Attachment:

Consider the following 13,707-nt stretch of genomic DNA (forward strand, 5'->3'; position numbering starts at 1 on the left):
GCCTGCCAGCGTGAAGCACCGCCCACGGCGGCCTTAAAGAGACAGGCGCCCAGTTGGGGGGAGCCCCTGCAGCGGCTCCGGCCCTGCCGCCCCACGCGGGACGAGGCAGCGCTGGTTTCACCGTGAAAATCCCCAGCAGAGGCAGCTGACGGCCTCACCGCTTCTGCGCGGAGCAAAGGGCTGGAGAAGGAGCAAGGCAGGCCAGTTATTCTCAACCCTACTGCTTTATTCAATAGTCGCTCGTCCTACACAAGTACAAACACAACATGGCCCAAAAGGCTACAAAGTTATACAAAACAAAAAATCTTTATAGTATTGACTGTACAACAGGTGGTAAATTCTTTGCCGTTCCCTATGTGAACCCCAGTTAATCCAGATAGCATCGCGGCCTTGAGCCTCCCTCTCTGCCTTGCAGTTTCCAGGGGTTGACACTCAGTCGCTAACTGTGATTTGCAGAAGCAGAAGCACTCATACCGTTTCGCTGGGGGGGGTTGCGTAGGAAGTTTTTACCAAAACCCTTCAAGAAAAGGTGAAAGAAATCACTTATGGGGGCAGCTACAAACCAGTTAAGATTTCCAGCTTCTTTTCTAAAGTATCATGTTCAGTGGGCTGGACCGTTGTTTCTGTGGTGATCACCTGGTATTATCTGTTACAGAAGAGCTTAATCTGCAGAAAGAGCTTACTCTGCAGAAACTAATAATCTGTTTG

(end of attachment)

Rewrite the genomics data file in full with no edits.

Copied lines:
Consider the following 13,707-nt stretch of genomic DNA (forward strand, 5'->3'; position numbering starts at 1 on the left):
GCCTGCCAGCGTGAAGCACCGCCCACGGCGGCCTTAAAGAGACAGGCGCCCAGTTGGGGGGAGCCCCTGCAGCGGCTCCGGCCCTGCCGCCCCACGCGGGACGAGGCAGCGCTGGTTTCACCGTGAAAATCCCCAGCAGAGGCAGCTGACGGCCTCACCGCTTCTGCGCGGAGCAAAGGGCTGGAGAAGGAGCAAGGCAGGCCAGTTATTCTCAACCCTACTGCTTTATTCAATAGTCGCTCGTCCTACACAAGTACAAACACAACATGGCCCAAAAGGCTACAAAGTTATACAAAACAAAAAATCTTTATAGTATTGACTGTACAACAGGTGGTAAATTCTTTGCCGTTCCCTATGTGAACCCCAGTTAATCCAGATAGCATCGCGGCCTTGAGCCTCCCTCTCTGCCTTGCAGTTTCCAGGGGTTGACACTCAGTCGCTAACTGTGATTTGCAGAAGCAGAAGCACTCATACCGTTTCGCTGGGGGGGGTTGCGTAGGAAGTTTTTACCAAAACCCTTCAAGAAAAGGTGAAAGAAATCACTTATGGGGGCAGCTACAAACCAGTTAAGATTTCCAGCTTCTTTTCTAAAGTATCATGTTCAGTGGGCTGGACCGTTGTTTCTGTGGTGATCACCTGGTATTATCTGTTACAGAAGAGCTTAATCTGCAGAAAGAGCTTACTCTGCAGAAACTAATAATCTGTTTG